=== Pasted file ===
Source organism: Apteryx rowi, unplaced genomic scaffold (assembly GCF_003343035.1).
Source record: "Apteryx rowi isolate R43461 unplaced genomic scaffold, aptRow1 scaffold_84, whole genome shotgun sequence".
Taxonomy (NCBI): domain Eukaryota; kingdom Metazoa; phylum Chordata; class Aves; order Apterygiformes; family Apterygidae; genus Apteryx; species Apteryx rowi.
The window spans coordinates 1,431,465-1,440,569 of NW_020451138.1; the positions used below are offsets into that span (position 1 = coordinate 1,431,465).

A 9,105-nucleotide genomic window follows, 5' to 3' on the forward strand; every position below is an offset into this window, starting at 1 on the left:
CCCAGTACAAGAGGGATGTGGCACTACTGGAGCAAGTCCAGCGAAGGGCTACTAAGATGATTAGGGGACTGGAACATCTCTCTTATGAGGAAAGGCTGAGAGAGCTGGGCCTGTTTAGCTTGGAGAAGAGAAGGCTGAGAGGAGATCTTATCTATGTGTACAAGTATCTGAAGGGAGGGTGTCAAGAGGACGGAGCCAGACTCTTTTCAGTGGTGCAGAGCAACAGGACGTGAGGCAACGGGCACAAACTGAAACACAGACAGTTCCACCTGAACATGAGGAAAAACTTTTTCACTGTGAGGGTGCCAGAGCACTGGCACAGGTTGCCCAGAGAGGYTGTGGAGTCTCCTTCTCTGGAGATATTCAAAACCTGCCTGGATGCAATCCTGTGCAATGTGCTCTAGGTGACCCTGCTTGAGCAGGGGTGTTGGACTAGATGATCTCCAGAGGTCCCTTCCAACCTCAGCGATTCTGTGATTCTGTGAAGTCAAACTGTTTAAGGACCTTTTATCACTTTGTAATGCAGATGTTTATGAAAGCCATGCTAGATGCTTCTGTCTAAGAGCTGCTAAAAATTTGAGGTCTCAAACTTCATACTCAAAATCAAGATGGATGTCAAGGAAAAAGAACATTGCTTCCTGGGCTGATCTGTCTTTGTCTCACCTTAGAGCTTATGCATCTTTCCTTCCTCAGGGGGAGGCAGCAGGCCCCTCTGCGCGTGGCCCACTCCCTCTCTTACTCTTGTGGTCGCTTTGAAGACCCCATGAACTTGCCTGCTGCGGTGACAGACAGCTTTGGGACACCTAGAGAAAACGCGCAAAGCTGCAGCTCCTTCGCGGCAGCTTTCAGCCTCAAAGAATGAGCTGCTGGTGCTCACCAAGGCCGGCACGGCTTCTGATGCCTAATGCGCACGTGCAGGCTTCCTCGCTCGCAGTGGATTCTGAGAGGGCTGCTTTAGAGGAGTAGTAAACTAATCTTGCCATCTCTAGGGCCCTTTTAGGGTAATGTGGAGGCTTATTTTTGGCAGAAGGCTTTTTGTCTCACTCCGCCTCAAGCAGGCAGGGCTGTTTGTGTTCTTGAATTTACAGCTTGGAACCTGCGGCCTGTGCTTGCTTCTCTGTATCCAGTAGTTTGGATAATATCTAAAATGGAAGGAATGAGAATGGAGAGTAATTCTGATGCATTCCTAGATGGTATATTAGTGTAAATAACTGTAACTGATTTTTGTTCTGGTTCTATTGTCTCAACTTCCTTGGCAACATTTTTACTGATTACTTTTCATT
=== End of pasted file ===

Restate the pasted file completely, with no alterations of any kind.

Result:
Source organism: Apteryx rowi, unplaced genomic scaffold (assembly GCF_003343035.1).
Source record: "Apteryx rowi isolate R43461 unplaced genomic scaffold, aptRow1 scaffold_84, whole genome shotgun sequence".
Taxonomy (NCBI): domain Eukaryota; kingdom Metazoa; phylum Chordata; class Aves; order Apterygiformes; family Apterygidae; genus Apteryx; species Apteryx rowi.
The window spans coordinates 1,431,465-1,440,569 of NW_020451138.1; the positions used below are offsets into that span (position 1 = coordinate 1,431,465).

A 9,105-nucleotide genomic window follows, 5' to 3' on the forward strand; every position below is an offset into this window, starting at 1 on the left:
CCCAGTACAAGAGGGATGTGGCACTACTGGAGCAAGTCCAGCGAAGGGCTACTAAGATGATTAGGGGACTGGAACATCTCTCTTATGAGGAAAGGCTGAGAGAGCTGGGCCTGTTTAGCTTGGAGAAGAGAAGGCTGAGAGGAGATCTTATCTATGTGTACAAGTATCTGAAGGGAGGGTGTCAAGAGGACGGAGCCAGACTCTTTTCAGTGGTGCAGAGCAACAGGACGTGAGGCAACGGGCACAAACTGAAACACAGACAGTTCCACCTGAACATGAGGAAAAACTTTTTCACTGTGAGGGTGCCAGAGCACTGGCACAGGTTGCCCAGAGAGGYTGTGGAGTCTCCTTCTCTGGAGATATTCAAAACCTGCCTGGATGCAATCCTGTGCAATGTGCTCTAGGTGACCCTGCTTGAGCAGGGGTGTTGGACTAGATGATCTCCAGAGGTCCCTTCCAACCTCAGCGATTCTGTGATTCTGTGAAGTCAAACTGTTTAAGGACCTTTTATCACTTTGTAATGCAGATGTTTATGAAAGCCATGCTAGATGCTTCTGTCTAAGAGCTGCTAAAAATTTGAGGTCTCAAACTTCATACTCAAAATCAAGATGGATGTCAAGGAAAAAGAACATTGCTTCCTGGGCTGATCTGTCTTTGTCTCACCTTAGAGCTTATGCATCTTTCCTTCCTCAGGGGGAGGCAGCAGGCCCCTCTGCGCGTGGCCCACTCCCTCTCTTACTCTTGTGGTCGCTTTGAAGACCCCATGAACTTGCCTGCTGCGGTGACAGACAGCTTTGGGACACCTAGAGAAAACGCGCAAAGCTGCAGCTCCTTCGCGGCAGCTTTCAGCCTCAAAGAATGAGCTGCTGGTGCTCACCAAGGCCGGCACGGCTTCTGATGCCTAATGCGCACGTGCAGGCTTCCTCGCTCGCAGTGGATTCTGAGAGGGCTGCTTTAGAGGAGTAGTAAACTAATCTTGCCATCTCTAGGGCCCTTTTAGGGTAATGTGGAGGCTTATTTTTGGCAGAAGGCTTTTTGTCTCACTCCGCCTCAAGCAGGCAGGGCTGTTTGTGTTCTTGAATTTACAGCTTGGAACCTGCGGCCTGTGCTTGCTTCTCTGTATCCAGTAGTTTGGATAATATCTAAAATGGAAGGAATGAGAATGGAGAGTAATTCTGATGCATTCCTAGATGGTATATTAGTGTAAATAACTGTAACTGATTTTTGTTCTGGTTCTATTGTCTCAACTTCCTTGGCAACATTTTTACTGATTACTTTTCATT